This article was originally posted on Kongregate's Developer Blog.
At Kongregate, all of our published mobile games go through a rigorous test market period (a.k.a. geo-locked launch) lasting at least a month. This is an important phase of the mobile game product cycle, as it allows the team to gauge the strengths and weaknesses of the title through data-driven KPIs, and to make changes to address any issues we observe before we release the game globally, whether they are crashes/bugs, tutorial/retention drop-offs, monetization or ad engagement. In this blog post, we share our learnings from running test market campaigns, with a focus on the pros and cons of running tests in different parts of the world.
Phase 1: The Philippines
The Philippines is a popular country for testing. Players are cheap to acquire with Cost-Per-Installs (CPIs) typically ranging from as low as $0.30 to $1.00. This allows developers/publishers to hit a meaningful number of installs quickly and stay within budget. The caveat is that games with a niche theme and/or art might see higher CPIs; for example, our recently launched Pocket Politics (iOS/Android) saw a much higher CPI because of its American political theme.
For stability and compatibility testing, the Philippines is a great place to consider, as one will observe a wide range of devices and OS versions. Conversely, the in-game KPIs collected in this country are often not reliable or indicative of what KPIs might look like in the U.S. and countries in the Western world. Players are less likely to stay in the game and less likely to engage and make purchases, so don’t despair if you are seeing low early retention and monetization numbers!
Phase 2: Scandinavia (Sweden, Denmark, Finland and Norway)
Once you have verified and improved that stability of the game, you can expand to additional regions. The Nordic countries are great to run tests in because the player behaviors resemble those of U.S. and other Western world countries’ players, while CPIs are usually lower than those of English-speaking countries like Canada, Australia and New Zealand (expect CPIs less than $4).
We often run tests for early retention (D1 and D7), ad engagement, and monetization in these countries, as the KPIs will give us a good idea of what they might look like once a game is launched globally. It is also possible to run A/B tests in this region and get meaningful results. One thing to keep in mind is that since these players are acquired through paid campaigns, KPIs will generally look higher than global metrics. For example, a D1 retention of 50% might turn into 40% globally when you get a mix of organic and paid players, as well as players from both high-performing and low-performing countries.
Phase 3: CANZ (Canada, Australia and New Zealand)
These three countries are the most popular among mobile game developers and publishers because players here most closely resemble those in the U.S. market and thus metrics can be more relied on to estimate U.S. KPIs. As mentioned before, keep in mind that players acquired through UA often show higher KPIs and engagement than those of organics.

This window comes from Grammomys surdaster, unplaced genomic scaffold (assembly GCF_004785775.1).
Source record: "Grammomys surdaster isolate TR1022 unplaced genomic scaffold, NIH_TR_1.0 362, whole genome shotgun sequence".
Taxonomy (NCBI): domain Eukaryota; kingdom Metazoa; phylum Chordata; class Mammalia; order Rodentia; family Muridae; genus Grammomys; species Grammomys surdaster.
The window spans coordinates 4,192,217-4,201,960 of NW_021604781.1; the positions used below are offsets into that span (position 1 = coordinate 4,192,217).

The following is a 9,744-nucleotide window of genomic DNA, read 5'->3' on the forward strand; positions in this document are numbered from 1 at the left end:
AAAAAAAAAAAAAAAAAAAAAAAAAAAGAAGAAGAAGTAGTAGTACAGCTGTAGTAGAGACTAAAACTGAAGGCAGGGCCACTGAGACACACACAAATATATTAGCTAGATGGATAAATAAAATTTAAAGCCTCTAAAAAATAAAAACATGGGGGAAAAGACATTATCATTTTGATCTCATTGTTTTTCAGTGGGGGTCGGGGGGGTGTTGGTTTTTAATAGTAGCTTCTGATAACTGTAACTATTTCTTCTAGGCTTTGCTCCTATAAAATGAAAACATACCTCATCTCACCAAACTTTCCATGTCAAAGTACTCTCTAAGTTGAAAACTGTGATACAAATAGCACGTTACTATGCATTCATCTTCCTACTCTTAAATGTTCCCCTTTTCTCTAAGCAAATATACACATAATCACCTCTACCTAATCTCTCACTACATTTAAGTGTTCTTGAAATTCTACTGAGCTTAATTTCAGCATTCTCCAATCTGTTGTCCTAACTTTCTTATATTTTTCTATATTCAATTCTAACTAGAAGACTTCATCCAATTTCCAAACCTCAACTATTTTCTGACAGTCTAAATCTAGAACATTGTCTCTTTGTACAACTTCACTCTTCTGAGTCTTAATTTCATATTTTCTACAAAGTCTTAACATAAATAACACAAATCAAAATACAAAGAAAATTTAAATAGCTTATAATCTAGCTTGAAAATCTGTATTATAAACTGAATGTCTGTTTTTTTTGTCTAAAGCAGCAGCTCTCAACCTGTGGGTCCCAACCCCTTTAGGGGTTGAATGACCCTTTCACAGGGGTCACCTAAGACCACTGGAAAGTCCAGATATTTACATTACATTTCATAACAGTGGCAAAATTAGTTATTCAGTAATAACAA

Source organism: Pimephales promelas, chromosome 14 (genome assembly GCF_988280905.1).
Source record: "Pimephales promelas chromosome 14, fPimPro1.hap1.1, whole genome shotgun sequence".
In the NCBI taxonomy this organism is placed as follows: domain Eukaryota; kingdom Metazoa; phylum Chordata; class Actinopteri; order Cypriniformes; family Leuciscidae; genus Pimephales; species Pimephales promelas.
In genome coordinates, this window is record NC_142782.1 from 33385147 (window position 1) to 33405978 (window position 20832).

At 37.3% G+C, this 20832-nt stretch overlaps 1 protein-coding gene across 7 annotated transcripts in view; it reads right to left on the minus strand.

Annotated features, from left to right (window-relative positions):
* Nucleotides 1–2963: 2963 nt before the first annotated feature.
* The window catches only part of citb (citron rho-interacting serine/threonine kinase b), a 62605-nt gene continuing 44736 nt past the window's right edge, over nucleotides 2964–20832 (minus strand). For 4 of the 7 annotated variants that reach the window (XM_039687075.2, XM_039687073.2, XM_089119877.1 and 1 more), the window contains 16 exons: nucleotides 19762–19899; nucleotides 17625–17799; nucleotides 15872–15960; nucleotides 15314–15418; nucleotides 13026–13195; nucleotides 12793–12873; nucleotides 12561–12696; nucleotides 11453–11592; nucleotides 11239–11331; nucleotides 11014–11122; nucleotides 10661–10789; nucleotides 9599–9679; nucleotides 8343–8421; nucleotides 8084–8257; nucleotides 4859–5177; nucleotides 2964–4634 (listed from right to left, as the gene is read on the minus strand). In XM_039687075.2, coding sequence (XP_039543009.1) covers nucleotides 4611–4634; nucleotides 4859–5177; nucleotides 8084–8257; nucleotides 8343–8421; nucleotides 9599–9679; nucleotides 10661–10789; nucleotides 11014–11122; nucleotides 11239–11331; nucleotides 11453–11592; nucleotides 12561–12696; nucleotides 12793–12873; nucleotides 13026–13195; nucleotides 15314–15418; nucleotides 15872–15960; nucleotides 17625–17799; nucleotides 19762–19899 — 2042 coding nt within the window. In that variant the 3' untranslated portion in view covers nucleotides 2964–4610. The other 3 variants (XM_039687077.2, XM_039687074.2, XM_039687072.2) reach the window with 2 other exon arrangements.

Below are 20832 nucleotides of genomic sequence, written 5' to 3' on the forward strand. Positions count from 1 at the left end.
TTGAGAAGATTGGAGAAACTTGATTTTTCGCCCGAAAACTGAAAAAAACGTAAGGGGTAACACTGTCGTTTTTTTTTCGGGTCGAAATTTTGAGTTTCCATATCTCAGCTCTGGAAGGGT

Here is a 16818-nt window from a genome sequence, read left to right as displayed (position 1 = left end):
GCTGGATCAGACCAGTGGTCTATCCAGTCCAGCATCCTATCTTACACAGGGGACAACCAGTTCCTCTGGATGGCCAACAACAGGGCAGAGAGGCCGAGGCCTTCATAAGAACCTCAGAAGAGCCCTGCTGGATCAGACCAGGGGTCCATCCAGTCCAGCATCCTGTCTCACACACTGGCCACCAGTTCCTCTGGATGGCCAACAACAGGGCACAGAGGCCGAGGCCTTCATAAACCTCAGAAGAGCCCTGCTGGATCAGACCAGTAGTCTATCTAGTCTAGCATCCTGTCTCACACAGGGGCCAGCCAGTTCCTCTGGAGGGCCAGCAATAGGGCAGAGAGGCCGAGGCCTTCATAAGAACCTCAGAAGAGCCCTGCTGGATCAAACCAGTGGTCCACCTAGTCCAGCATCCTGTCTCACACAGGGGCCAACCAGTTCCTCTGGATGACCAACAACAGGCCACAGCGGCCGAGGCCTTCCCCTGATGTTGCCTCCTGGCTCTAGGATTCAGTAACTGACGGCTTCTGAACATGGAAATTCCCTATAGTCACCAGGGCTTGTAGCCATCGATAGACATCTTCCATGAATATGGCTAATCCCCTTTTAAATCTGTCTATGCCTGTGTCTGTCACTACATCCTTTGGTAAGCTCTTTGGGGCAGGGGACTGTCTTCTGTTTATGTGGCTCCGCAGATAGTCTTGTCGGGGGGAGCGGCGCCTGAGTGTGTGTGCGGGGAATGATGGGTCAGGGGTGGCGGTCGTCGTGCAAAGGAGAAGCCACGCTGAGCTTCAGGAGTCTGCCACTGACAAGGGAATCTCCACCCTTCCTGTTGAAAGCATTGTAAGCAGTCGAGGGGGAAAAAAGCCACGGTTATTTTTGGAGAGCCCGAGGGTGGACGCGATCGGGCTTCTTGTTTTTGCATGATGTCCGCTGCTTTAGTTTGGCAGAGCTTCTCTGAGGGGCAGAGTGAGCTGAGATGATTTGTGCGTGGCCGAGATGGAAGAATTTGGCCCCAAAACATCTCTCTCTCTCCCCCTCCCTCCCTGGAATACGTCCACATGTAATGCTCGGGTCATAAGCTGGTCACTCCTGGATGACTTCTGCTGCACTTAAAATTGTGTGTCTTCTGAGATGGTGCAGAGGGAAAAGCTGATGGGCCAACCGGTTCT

The downside to running your test market in these countries is that the costs could be very high, as you will be competing with other developers and publishers who might be willing to bid up the prices to get volume faster.
Practical Things to Keep in Mind
- The length of the test market period will depend on the metrics you want to test and gain statistical significance on, as well as if any updates are needed to address any under-performing KPIs and/or fix any bugs. For example, to test for D1 and D7 retention, budget your time to get enough players past D7 and make changes to the game. Keep in mind that unless you are flexible with your global launch date, you likely won’t be able to address and test all issues, so it’s important to prioritize!
- To determine what you will be able to test within a given budget, come up with an estimate of CPIs and install counts needed: CPIs vary by region as well as genre (i.e. casual games see lower CPIs and mid/hard-core titles see higher CPIs). A handy calculator to see how many installs you need based on the metrics you want to test can be found here.
- User Acquisition
- Ad Networks
- To run UA campaigns to get installs, you will need to set up accounts with ad networks. Examples include Facebook, Unity and Supersonic. Different networks can bring in traffic of various qualities, with players from Facebook Ads usually yielding the highest KPIs.
- Marketing Creatives
- Your CPIs will also be affected by the quality of these assets, so it’s important to iterate on these if you are seeing a low CTR and/or CVR. It’s also a good opportunity to test different target audience groups to optimize your campaigns.
- App Store Optimization
- Test markets are also a good time to run A/B tests on icons and screenshots, as these will affect conversion rates. Google has built-in functionalities to set up these tests, so be sure to take advantage of them.
- Ad Networks
- Platform Considerations
- Approval Times
- Remember that each time you want to push an update, you will need to wait for platforms to approve your builds.
- Monitor crashes each time you are releasing an update. Unexpected crashes/severe bugs that prevent gameplay can quickly lead to low ratings from players. Ratings are important, since they show both the platforms and the players the quality of your game. Average ratings are also harder to lift as the number of ratings grows.
- Approval Times
And that’s it for now! For other ways of testing, and the pros and cons of each, check out our CEO Emily Greer’s presentation at this year’s Game Developers Conference.
James is an Associate Product Manager at Kongregate, but is better known as an aspiring Duck Game player internally. He spent 6 years in New Zealand and is a fan of Weet-bix, kiwis and feijoa candies as a result.